Maybe They Were Born With it, Maybe its Actually Working for Something

"Talent is cheaper than table salt. What separates the talented people from the successful ones is a lot of bard work." - Stephen King

You decide to go out to Boston with your friend, a photographer. Together, you enjoy your outing, shopping, eating, and taking plenty of pictures. Later, you notice that your friend edits every single photo with editing software: she increases the contrast of the shot of the lamppost, she mirrors and crops the sidewalk picture, and she even whitens your teeth and brightens your eyes in a selfie you both took. She later posts these pictures online, and, after receiving a great amount of praise, thanks her “God-given talent”. You sit at your computer, slightly stunned that the ability to use Photoshop is now suddenly a coveted talent.

My point in the scenario above is to illustrate that some people just don’t have talent, and that some people need “crutches” to actually get things done. The problem comes when people act like they did not even use their crutches, and give off the illusion that they have been blessed with perfection in a specific area. Little to their knowledge, this wreaks havoc on the minds of those who do use their crutches, be it photo editing software or those gymnastics lessons you took when you were six. I have come to tell you, the reader, that this, the idea of true, pure talent, is entirely and utterly wrong.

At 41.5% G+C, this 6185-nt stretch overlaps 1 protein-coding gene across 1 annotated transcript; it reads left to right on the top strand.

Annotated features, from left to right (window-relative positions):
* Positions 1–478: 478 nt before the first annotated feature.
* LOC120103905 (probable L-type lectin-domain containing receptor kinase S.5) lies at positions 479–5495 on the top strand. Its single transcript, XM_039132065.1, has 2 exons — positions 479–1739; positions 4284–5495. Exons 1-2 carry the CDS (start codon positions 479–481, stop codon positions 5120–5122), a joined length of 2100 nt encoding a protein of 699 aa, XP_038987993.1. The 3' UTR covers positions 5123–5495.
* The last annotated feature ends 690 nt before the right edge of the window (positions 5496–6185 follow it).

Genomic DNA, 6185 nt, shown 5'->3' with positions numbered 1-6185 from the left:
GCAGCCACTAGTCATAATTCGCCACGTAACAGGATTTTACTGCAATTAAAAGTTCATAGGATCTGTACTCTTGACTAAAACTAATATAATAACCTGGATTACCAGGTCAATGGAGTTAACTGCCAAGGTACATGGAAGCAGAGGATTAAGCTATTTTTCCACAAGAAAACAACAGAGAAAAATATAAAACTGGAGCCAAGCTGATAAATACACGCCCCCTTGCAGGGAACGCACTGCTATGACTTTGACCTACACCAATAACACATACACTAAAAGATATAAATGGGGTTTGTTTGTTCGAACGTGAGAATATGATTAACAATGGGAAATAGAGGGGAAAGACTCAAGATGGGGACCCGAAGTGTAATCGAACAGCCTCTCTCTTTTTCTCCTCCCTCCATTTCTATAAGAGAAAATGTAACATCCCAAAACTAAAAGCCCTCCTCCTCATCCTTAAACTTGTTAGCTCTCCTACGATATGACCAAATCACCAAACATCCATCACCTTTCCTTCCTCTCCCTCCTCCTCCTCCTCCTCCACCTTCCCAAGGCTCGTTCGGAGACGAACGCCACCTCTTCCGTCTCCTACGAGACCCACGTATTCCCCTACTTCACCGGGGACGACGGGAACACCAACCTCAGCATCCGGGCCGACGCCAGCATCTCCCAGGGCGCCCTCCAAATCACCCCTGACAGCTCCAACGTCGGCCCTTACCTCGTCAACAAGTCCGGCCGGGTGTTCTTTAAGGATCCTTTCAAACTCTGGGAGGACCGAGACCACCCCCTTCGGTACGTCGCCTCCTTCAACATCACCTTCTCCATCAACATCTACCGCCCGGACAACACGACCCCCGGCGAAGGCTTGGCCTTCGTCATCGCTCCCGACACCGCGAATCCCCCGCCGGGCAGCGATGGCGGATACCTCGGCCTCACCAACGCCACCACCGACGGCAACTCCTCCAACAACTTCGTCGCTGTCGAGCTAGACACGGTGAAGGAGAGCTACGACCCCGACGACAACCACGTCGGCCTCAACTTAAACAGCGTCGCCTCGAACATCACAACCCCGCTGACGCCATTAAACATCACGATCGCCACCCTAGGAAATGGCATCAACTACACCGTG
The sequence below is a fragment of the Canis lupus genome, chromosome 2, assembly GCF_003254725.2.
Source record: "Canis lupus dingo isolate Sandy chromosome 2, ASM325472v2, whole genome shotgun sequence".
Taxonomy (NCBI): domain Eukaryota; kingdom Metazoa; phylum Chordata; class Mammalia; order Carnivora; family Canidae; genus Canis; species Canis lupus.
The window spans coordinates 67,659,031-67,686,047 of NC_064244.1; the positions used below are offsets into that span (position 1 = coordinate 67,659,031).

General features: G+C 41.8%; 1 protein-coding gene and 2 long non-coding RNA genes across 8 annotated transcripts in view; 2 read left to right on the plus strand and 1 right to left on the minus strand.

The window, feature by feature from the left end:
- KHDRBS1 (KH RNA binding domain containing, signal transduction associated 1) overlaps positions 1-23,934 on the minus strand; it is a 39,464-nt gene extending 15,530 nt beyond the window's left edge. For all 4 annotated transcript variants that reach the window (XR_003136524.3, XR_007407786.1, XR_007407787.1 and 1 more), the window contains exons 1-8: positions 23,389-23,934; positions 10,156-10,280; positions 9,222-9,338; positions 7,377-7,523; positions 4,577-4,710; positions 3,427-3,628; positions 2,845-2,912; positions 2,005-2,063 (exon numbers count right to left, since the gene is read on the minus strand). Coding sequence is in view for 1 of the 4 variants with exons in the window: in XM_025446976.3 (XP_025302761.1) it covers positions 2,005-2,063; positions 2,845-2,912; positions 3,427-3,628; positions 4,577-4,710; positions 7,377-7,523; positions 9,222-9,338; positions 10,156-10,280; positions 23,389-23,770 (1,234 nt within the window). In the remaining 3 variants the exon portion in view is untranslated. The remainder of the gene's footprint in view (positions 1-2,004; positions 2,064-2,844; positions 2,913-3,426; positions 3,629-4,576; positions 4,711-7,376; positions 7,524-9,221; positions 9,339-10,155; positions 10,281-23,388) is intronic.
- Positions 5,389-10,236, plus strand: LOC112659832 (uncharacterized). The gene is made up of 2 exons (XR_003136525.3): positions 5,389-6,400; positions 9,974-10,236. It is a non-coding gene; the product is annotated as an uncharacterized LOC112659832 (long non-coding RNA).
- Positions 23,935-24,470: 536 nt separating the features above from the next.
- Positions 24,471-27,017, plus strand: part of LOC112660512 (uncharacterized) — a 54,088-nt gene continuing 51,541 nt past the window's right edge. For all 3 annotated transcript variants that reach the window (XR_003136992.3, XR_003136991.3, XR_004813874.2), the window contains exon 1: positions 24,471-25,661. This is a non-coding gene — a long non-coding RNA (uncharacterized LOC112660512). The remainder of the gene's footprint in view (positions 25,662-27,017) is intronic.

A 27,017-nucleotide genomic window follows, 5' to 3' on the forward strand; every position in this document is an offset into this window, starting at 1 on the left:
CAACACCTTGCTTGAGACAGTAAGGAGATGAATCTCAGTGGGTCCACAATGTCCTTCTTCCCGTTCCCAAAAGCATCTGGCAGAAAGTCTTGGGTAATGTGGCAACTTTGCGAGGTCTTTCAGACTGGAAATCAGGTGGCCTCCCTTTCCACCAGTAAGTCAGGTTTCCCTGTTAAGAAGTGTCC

I am smart enough to know that those reading this are about to criticize me and point out the holes in my argument that I have yet to fill. For example, I preach that talent doesn’t exist, yet I am a pretty sophisticated writer. How do you think I became such a good writer? Do you think I was born knowing what a thesis is, or what ersatz means, or how to write a five paragraph, MLA formatted essay? Of course not. I had a crutch myself. I read books. And now, sixteen years later, I can write the way I write, but only because I used the dictionary and autocorrect, and because I read Jane Eyre and Lolita. I gave myself talent. I learned.

Talent is not the magical blessing of God given to souls at random. It is the result attained after years of blood, sweat, and tears, years of honing and refining, of smoothing edges and perfecting imperfections. If you want to play the trumpet, you are going to have to learn what a trumpet is, and how it works. You will also probably have to learn how to read music and what tempo is and how to keep time in a symphony. You were not born knowing that, you developed it yourself. From now on, I implore you to use your crutches avidly, and to take pride in the fact that you went from knowing nothing, to at least knowing something. Love the fact that you can do anything, you can teach yourself anything. Personally, I think much more highly of someone who went to culinary school and learned to cook, as opposed to someone who popped out of the womb knowing how to cook an egg, they didn’t work nearly as hard. Your mind is a blank slate, waiting to be filled with skills and knowledge you pick up as you live your life. It’s a big, wide world out there. Go get em’.


Related Posts

Leave a Reply

Your email address will not be published. Required fields are marked *

This site uses Akismet to reduce spam. Learn how your comment data is processed.

WP2Social Auto Publish Powered By :